When my daughter was diagnosed with autism, we met with a social worker. She was also supposed to be our case manager. In a world of new information and revelations by the second, she proved to be another confusing individual who knew a lot of terminology without any knowledge about it. She mentioned discrete trials, applied behavior analysis (ABA), social skills, early intervention, transition to special preschool education and a slew of other words that are quite familiar to me now but as a physician in training who was getting her kid diagnosed for autism, none of these words meant anything at all.
Well that really didn’t matter to the people who are in charge of early intervention. In fact a parent’s cluelessness is probably a preferred and well-liked quality in this situation. Parents who know too much, or have had autism in their families, or have special needs educators in their families are not going to be agreeable clients. They’re not going to swallow big words without any distaste or questioning of them. They’re probably going to be more annoying, better activitists, stronger advocates for their kids.
We were handed over to an ABA company that doesn’t work for free if you have insurance. We had insurance and so they charged an amount for the RBT (registered behavioral technician) and a different and higher amount for the BCBA (board certified behavior analyst). We were approved for twenty hours a week, with four of those hours with the BCBA.
My daughter spent eight months in this rigorous ABA. Besides being questionable quality, the BCBA who was in charge of the RBTs (two of them) wasn’t a woman who had her heart into changing my child’s future. She was late, absent, and basically not the type of mentor that the RBTs needed.
I talked to my case manager/social worker. She told me that if I wanted to fire this agency that was up to me. She warned me that she won’t be able to find another one because the state has a dearth of agencies and I won’t be getting another ABA provider anytime soon so I shouldn’t make impulsive decisions.
This scared me. In a sea of uncertainty this was definitely not the route that I wanted to take. I wanted to do what was proved by data and available. I wanted her to get “early intervention” and I was made to feel that the quality of that intervention could be any level of mediocrity but as long as my child stuck with an agency, my autism issues are pretty much taken care of. I was told by the case manager to pray. I was told by the supervisor of the BCBA to not sound ungrateful as the BCBA was going through a divorce and it was a favor to me that she was seeing my daughter at all.
As a young immigrant mother who doesn’t know much about autism, is on a resident salary, with a husband who is still trying to make his place in the highly competitive American information technology industry, I was made to feel unnecessarily strident about something that was important. I was made to feel whiny. I was made to feel like I was not empathic enough. I was made to feel hasty. I was made to feel like I was blaming others for my daughter’s autism.
But since what anyone’s opinion of us is the least important thing in the face of autism, I reached out to the social worker again in a few weeks about ABA not working and actually my daughter becoming a loud, tantrum-throwing toddler from the gentle and happy kid that she was before ABA. I actually asked her if ABA was the right modality for my daughter. I asked my daughter’s neurologist, pediatrician and developmental pediatrician the same questions. I was given the same answer. “It has data behind it.”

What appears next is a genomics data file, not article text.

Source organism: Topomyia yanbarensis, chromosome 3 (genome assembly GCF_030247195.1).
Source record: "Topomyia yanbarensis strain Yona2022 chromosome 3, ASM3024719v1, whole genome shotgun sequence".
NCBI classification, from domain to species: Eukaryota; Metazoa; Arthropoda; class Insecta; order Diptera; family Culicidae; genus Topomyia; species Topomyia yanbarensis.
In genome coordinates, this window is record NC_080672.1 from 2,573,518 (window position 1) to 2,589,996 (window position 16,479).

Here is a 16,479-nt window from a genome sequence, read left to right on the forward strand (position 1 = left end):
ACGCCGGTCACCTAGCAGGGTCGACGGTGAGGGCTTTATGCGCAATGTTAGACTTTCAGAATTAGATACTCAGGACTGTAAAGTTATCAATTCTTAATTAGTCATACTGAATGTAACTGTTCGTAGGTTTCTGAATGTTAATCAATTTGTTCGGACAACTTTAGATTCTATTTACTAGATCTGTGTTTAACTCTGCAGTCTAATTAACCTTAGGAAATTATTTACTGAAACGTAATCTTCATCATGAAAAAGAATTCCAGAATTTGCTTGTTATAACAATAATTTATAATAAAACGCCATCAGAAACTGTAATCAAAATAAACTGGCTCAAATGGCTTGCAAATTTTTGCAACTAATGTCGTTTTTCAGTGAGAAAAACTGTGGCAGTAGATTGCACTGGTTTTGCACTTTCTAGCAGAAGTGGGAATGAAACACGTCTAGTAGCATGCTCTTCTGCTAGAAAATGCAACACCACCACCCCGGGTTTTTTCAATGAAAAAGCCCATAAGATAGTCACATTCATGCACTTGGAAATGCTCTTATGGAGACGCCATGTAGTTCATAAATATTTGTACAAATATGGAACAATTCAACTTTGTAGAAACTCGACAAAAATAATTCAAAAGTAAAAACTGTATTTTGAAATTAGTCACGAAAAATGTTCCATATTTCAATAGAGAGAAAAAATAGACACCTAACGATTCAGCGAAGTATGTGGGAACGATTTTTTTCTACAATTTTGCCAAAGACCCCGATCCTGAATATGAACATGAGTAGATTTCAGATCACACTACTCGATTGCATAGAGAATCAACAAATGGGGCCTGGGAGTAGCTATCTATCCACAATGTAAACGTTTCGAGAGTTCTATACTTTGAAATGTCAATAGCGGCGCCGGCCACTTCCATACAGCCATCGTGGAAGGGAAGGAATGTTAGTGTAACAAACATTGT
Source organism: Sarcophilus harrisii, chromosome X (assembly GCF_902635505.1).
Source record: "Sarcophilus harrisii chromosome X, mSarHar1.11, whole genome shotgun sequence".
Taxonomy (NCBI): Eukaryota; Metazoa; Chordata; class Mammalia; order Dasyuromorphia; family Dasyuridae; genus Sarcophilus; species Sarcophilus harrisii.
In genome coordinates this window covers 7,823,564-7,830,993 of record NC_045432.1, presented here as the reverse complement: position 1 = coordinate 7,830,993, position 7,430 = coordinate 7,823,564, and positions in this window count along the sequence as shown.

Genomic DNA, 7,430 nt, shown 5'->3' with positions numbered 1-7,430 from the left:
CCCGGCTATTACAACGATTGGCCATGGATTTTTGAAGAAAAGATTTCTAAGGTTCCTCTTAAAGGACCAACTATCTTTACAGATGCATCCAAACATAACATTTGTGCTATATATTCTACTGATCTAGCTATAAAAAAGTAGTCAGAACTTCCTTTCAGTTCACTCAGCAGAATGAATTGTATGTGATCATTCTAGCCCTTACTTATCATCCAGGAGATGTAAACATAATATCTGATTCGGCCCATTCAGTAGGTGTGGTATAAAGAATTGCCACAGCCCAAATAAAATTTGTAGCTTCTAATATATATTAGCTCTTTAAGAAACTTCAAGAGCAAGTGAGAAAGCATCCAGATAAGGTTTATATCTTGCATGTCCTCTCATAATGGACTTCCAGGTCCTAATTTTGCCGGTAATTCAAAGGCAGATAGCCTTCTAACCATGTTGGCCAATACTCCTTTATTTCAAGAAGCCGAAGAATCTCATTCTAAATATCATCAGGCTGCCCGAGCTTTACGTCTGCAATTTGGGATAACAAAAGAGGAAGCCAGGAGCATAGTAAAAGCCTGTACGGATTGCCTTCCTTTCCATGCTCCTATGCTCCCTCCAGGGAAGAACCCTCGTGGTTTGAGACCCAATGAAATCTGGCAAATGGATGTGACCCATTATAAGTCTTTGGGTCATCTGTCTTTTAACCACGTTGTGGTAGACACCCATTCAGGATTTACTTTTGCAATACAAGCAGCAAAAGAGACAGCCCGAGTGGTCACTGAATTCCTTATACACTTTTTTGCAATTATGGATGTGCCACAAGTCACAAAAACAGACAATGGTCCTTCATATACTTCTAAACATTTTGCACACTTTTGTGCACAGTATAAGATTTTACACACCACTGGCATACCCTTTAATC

Interestingly no one, really no one, no one from our case manager to our multitude of doctors who were heavily involved in my daughter’s case, mentioned Sonrise, Greenspan Floortime, Early Start Denver Model or sensory activity based play therapy.
We came to another state and had a great time getting to know a center that did Floortime based behavioral therapy. It was a huge discovery. Our daughter became verbal and we unlocked a part of her brain pathways and how they made new connections.
But then some well-wishers started to question us again. Why weren’t we doing ABA? What were we doing for meltdowns and tantrums? What was so amazing about Floortime? Why stick with one when we could do both?
This is when we signed up for ABA again. But this time, I had to learn a lesson from it. This time ABA came into my life with a purpose. This time I will finally understand why my daughter regressed on ABA while her autistic peers had thrived.
I started to notice anger and frustration. The act of doing the same activity over and over started to become monotonous and later, exasperating. She would clench her fists when she was with the RBT and she disliked the BCBA even more. I asked for a change in RBT. I was asked why. I demanded to know the RBT’s qualification. I was told she had completed the online module. I refused to work with her. I was given a deadline to give my final answer for it. I stood firm. A week later I got a new RBT who had been doing this for five years and was preparing for her BCBA.
Our new RBT changed the way ABA had so far been done with our child. She was innovative, could sense a meltdown or tantrum coming on usually and avoided the triggers, she didn’t practice the type of obsessive behaviors that can become a part of ABA therapy and was very flexible. We saw our little girl enjoying being with her therapist. We loved our therapist. Soon we were told that she was leaving. Soon the BCBA left too and handed us to another BCBA.
The old play of inexperience, online training with no people exposure, lack of accountability, lack of professionalism started again. I sat down with the new BCBA again to discuss the above. I was told that my daughter needed more rigidity due to escalating aggressive and “maladaptive” behaviors. I was asked why I was against routine and rigidity so much when that was the thing that ABA has identified works with autistics so well. I pointed out to them that feeding into the rigidity by creating a rigid schedule was not okay for my child. I pointed out that my child hated ABA. The BCBA assured me that children hate ABA. After four long tumultuous years of many RBTs, two BCBAs of extremely varying competence and understanding of autism, my child turning from a sweet, loving and compliant baby to a defiant, angry and manipulative little girl, we decided to say good bye to ABA again.